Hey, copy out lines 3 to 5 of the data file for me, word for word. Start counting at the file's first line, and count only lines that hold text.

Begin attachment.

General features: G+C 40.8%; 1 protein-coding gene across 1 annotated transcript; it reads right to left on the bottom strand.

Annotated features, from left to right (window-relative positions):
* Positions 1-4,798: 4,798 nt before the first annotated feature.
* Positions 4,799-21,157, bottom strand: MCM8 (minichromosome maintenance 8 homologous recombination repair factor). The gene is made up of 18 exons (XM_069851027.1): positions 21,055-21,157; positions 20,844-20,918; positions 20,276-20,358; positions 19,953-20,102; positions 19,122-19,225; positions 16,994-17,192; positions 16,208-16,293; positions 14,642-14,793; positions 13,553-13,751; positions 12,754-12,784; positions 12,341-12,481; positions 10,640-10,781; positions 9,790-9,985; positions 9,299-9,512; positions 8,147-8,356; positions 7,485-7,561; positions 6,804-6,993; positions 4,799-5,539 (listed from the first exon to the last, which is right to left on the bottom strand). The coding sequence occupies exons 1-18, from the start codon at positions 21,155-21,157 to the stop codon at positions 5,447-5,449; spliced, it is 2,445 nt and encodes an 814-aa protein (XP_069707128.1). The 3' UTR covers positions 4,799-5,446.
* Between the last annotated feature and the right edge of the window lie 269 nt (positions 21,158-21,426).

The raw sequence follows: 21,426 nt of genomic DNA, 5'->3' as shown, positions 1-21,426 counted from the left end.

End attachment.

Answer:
* Positions 1-4,798: 4,798 nt before the first annotated feature.
* Positions 4,799-21,157, bottom strand: MCM8 (minichromosome maintenance 8 homologous recombination repair factor). The gene is made up of 18 exons (XM_069851027.1): positions 21,055-21,157; positions 20,844-20,918; positions 20,276-20,358; positions 19,953-20,102; positions 19,122-19,225; positions 16,994-17,192; positions 16,208-16,293; positions 14,642-14,793; positions 13,553-13,751; positions 12,754-12,784; positions 12,341-12,481; positions 10,640-10,781; positions 9,790-9,985; positions 9,299-9,512; positions 8,147-8,356; positions 7,485-7,561; positions 6,804-6,993; positions 4,799-5,539 (listed from the first exon to the last, which is right to left on the bottom strand). The coding sequence occupies exons 1-18, from the start codon at positions 21,155-21,157 to the stop codon at positions 5,447-5,449; spliced, it is 2,445 nt and encodes an 814-aa protein (XP_069707128.1). The 3' UTR covers positions 4,799-5,446.
* Between the last annotated feature and the right edge of the window lie 269 nt (positions 21,158-21,426).